Summits As Virtuous Constraint

This past summer, on July 8th, as noted in a post here, I climbed Long’s Peak in Colorado’s Rocky Mountain National Park. A minute or so after I stepped on to the summit, grabbed a quick sip of water, and removed my helmet, I shook my guide Rob Smith‘s hand, and thanked him profusely. I was close to being ecstatic. I had risen at midnight, picked up Rob at one am, and started hiking by 2AM. On the approach to the base of the North Face–from where we would pick up the Cables Route–I had been half-asleep, somehow willing myself to keep up with Rob as he motored along. As dawn  broke, and as the imposing massif of Long’s rose up above, I was feeling the effects of having gained some 3000 feet of elevation on an empty stomach and little sleep. The climbing and scrambling sections of the North Face were mercifully easier than that long, rock-and-boulder strewn approach march, and of course, they required more attention to technical detail, which induced its own alertness. Along with these physical sensations was a sense of foreboding and anticipation; I was keeping an eye on the weather for I did not want to be disappointed again. I had made plans to climb Long’s in the summer of 2017 and had been thwarted then–before we could even set foot on the trail. Then, the forecast had made Rob and I change our  plans the night before. Since then, my mind, overcome with disappointment, had immediately begun a downward spiral in the course of which I had kept track of all the summits I had been denied by bad weather conditions: Stok Kangri in 2011, Cotopaxi in 2018, Mt. Washington in 2016 and 2017. I had begun to believe I was jinxed in the mountains, that these twists of fortune only happened to those who were insufficiently prepared, who did not belong in the mountains. Doubt had crept into my mind that when my guides had suggested turning back on each of those routes, they had done so because they did not trust me to ascend successfully.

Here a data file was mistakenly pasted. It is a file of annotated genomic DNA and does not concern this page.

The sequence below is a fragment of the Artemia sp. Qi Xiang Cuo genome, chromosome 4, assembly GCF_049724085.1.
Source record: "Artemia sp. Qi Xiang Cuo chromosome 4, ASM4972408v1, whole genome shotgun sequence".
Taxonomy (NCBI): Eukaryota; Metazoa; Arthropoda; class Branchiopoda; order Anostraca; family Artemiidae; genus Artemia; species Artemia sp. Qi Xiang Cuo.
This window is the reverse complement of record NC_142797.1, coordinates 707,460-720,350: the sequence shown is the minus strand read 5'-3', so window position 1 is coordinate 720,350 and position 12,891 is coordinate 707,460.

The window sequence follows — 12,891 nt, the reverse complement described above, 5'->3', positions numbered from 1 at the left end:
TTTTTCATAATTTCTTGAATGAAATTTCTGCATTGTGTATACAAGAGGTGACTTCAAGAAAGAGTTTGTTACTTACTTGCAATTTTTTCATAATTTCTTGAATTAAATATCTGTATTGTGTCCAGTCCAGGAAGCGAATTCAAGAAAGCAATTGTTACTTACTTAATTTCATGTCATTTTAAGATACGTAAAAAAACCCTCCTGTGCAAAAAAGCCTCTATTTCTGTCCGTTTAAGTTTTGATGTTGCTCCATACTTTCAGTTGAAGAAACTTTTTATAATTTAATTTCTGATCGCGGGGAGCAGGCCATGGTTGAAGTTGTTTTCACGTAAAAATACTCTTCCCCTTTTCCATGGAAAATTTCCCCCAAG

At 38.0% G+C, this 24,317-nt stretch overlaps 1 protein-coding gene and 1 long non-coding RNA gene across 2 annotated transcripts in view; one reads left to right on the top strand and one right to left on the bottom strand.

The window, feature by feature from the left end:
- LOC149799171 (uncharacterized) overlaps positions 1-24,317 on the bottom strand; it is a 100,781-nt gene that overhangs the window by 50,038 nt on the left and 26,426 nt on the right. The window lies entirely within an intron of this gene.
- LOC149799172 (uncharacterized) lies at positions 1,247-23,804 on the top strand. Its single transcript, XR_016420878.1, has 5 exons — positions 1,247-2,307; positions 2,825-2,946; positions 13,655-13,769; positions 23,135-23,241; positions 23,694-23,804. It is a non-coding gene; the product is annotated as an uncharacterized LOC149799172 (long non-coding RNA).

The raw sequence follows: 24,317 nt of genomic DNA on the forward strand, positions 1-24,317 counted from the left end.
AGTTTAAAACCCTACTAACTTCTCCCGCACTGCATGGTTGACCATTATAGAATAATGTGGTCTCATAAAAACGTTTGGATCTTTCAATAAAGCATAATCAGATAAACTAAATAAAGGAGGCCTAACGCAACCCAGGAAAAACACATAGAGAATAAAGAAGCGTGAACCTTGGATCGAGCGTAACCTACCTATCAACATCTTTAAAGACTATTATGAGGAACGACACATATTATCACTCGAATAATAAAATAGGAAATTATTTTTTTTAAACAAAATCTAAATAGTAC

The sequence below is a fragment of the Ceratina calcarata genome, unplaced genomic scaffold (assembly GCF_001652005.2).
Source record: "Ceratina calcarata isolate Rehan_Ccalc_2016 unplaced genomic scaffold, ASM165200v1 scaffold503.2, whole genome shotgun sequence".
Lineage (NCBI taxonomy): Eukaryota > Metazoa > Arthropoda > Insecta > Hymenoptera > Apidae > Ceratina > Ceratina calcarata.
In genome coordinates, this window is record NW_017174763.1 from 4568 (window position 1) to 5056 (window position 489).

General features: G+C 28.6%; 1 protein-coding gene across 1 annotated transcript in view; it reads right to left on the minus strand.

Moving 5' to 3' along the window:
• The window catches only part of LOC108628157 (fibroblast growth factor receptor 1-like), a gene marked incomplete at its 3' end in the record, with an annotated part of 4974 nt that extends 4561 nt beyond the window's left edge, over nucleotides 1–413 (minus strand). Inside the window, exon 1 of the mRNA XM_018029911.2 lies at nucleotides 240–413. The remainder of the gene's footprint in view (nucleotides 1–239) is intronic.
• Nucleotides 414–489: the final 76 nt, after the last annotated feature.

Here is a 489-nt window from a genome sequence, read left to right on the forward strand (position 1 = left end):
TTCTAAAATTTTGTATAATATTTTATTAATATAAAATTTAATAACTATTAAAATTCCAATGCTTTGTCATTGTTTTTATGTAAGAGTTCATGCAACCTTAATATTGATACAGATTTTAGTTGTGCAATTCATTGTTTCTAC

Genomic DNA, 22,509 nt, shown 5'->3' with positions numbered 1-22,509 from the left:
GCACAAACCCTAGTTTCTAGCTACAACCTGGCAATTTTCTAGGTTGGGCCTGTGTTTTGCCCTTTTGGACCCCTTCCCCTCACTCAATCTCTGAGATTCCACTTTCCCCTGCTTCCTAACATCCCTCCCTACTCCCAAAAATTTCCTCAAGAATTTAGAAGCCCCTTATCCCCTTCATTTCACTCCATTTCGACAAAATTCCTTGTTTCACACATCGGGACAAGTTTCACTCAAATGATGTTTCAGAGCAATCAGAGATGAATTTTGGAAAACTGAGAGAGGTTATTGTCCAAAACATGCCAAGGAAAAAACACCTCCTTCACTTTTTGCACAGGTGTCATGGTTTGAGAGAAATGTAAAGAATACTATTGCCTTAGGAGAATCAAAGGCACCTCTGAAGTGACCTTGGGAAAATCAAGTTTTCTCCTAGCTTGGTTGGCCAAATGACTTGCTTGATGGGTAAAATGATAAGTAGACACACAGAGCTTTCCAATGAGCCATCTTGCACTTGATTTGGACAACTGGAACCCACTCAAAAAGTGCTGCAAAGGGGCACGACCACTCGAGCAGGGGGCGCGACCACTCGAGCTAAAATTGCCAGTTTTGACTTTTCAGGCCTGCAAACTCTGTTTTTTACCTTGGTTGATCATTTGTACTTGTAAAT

So when I stepped on the summit, a spell broke. Suddenly, I was reassured that I belonged here. I had been told that ‘Long’s Peak will be still here when you come back next summer’ but I hadn’t taken it to heart. Now, I did.  I had not ‘conquered’ anything, except, of course, for my own doubts and insecurities. And in this state of mind, it had become clear to me too, all over again, that a summit was not a thing to be conquered. Rather, as I saw it in the clear light of that Colorado morning, a summit was a virtuous constraint, one that clarified and organized my life, driving me onwards. The mountains were not a domain in which I went to find success for myself, to find targets to pick off, to rack up ‘kills’ and ‘hits’ and notches on my belt. They were instead, where I could go to accept failure, to reconcile myself to its inevitable presence, in some shape or form, in my life; they would teach me acceptance and forbearance and some measure of stoicism in the face of forces much, much greater than myself. My summit failures had kept on bringing me back to the mountains; they had induced me to train harder, to keep hoping. Yes, I had despaired too, but not entirely. After all, wasn’t I here, in the mountains, all over again?